Chemotherapy, the use of drugs to stop cancer cells from multiplying in the body, has been a standard treatment for many types of cancer for the past 70 years. Chemotherapy has the ability to cure many cancers, and has proven effective at preventing the recurrence of others. Most pediatric cancer patients receive chemotherapy, which is a significant part of a larger treatment plan that may also include surgery and/or radiation therapy.
Patients typically receive chemotherapy one of three ways:
- Infusion—intravenously into a blood vessel
- Oral—drugs taken by mouth, either in pill or liquid form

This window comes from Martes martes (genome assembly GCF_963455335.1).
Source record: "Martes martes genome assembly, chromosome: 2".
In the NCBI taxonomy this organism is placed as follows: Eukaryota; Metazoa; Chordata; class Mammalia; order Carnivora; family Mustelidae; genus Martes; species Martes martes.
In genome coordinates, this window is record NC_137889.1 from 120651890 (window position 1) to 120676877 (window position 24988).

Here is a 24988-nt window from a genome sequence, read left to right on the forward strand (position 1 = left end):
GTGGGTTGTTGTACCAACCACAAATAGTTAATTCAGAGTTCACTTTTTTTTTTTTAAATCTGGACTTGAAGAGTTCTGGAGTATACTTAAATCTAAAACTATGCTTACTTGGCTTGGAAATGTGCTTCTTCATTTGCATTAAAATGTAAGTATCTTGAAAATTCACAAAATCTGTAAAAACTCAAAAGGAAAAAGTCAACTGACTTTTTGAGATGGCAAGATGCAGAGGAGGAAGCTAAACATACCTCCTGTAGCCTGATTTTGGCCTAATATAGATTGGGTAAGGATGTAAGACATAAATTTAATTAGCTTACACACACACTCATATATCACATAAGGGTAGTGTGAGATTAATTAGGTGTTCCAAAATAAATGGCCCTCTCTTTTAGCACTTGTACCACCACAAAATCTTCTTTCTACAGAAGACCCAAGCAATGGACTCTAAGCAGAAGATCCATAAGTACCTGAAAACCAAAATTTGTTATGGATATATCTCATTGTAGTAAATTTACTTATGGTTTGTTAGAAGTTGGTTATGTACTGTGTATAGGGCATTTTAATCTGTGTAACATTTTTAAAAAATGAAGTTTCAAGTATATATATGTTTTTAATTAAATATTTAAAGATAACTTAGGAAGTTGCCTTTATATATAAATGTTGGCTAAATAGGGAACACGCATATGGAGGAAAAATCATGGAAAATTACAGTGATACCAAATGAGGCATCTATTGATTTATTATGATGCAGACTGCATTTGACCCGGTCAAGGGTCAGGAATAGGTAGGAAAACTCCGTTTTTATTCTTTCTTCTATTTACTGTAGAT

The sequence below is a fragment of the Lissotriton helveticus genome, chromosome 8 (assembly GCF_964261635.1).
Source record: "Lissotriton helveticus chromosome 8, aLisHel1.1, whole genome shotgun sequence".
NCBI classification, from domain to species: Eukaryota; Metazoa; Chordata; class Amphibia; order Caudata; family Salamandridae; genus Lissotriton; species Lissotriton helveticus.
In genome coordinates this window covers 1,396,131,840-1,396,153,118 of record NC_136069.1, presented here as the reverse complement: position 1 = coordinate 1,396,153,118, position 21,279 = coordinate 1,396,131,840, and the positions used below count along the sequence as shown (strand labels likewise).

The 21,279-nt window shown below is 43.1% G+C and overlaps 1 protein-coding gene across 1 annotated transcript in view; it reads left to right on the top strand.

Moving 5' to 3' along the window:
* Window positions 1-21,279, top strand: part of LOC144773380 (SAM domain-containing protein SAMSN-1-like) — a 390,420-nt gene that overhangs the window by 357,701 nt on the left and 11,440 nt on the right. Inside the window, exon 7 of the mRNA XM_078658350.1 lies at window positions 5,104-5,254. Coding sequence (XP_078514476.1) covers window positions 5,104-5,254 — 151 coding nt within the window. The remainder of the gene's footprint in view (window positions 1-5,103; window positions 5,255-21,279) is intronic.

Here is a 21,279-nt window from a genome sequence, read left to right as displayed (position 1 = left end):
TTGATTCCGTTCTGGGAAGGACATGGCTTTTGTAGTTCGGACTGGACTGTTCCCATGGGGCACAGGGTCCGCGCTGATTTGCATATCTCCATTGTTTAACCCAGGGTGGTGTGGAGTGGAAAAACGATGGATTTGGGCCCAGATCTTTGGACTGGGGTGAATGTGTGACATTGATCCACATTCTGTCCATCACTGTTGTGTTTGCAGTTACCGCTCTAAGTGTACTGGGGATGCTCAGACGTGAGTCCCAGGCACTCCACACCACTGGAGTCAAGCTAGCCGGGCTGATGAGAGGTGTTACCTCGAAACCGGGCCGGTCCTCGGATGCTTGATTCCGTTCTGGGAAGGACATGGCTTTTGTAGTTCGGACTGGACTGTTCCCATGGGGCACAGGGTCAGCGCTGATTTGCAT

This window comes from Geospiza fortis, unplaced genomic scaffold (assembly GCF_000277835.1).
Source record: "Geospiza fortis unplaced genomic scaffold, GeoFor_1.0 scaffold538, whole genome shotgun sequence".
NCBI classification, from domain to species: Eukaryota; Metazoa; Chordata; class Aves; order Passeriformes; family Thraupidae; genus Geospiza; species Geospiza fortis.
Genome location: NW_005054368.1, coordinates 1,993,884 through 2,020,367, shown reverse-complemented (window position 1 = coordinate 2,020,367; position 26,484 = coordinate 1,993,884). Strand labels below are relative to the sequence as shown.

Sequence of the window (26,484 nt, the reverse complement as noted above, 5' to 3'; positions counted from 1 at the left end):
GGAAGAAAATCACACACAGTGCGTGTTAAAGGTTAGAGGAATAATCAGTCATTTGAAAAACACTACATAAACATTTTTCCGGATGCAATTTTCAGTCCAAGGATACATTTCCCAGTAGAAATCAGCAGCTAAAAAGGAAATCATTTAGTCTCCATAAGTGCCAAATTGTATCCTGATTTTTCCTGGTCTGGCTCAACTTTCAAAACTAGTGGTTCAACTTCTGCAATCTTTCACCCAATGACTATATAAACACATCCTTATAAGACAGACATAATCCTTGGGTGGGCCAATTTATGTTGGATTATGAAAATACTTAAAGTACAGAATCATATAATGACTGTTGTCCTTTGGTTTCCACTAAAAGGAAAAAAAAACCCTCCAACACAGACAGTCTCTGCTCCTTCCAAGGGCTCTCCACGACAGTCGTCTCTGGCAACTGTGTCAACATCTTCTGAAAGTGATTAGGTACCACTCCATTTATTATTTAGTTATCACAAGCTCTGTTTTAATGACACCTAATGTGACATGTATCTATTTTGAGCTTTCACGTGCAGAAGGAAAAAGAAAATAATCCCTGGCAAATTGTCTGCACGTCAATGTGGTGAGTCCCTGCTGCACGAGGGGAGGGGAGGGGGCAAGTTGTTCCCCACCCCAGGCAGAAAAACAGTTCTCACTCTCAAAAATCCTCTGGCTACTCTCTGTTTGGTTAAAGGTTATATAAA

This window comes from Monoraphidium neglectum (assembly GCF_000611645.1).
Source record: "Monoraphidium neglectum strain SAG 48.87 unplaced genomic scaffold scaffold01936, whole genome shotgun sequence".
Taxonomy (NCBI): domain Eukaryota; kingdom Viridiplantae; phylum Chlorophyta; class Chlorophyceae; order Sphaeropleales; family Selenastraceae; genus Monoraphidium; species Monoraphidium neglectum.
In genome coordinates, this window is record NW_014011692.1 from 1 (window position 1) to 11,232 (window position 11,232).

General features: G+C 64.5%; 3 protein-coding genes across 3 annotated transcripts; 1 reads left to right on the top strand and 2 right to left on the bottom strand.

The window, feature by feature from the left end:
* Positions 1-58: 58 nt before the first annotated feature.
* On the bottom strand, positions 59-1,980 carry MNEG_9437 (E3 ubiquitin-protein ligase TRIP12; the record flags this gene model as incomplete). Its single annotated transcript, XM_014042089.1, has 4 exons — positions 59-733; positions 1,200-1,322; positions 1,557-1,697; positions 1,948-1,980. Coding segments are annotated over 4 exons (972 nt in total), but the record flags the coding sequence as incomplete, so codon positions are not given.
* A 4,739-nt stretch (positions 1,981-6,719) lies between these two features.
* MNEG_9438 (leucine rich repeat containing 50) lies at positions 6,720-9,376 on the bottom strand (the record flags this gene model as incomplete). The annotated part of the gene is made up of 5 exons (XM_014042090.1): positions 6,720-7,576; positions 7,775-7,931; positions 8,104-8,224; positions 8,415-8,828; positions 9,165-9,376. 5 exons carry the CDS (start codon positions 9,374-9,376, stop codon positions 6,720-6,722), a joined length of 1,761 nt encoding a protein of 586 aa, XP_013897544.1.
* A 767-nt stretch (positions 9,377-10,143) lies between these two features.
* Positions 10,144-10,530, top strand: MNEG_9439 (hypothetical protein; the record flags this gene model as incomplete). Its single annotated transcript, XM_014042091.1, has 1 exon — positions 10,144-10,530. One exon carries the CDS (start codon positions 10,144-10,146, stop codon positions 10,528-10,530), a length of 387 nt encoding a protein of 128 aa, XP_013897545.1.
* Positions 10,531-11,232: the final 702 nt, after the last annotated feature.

- Injection—into muscle or under the skin, depending on the type and location of cancer
Most chemotherapy is administered to pediatric cancer patients intravenously. Infusion sessions typically last between one and several hours and are generally scheduled at one- to three-week intervals, depending on the chemotherapy drugs used. To flush the system of drugs left during treatment, hydration is critical. Hydration occurs during and after treatment, typically through an IV pump. Because hydration can last up to 24 hours, prolonged stays at the hospital are common. To reduce hospital stays, Dana-Farber/Boston Children's established a program that enables patients to hydrate at home following their regimen.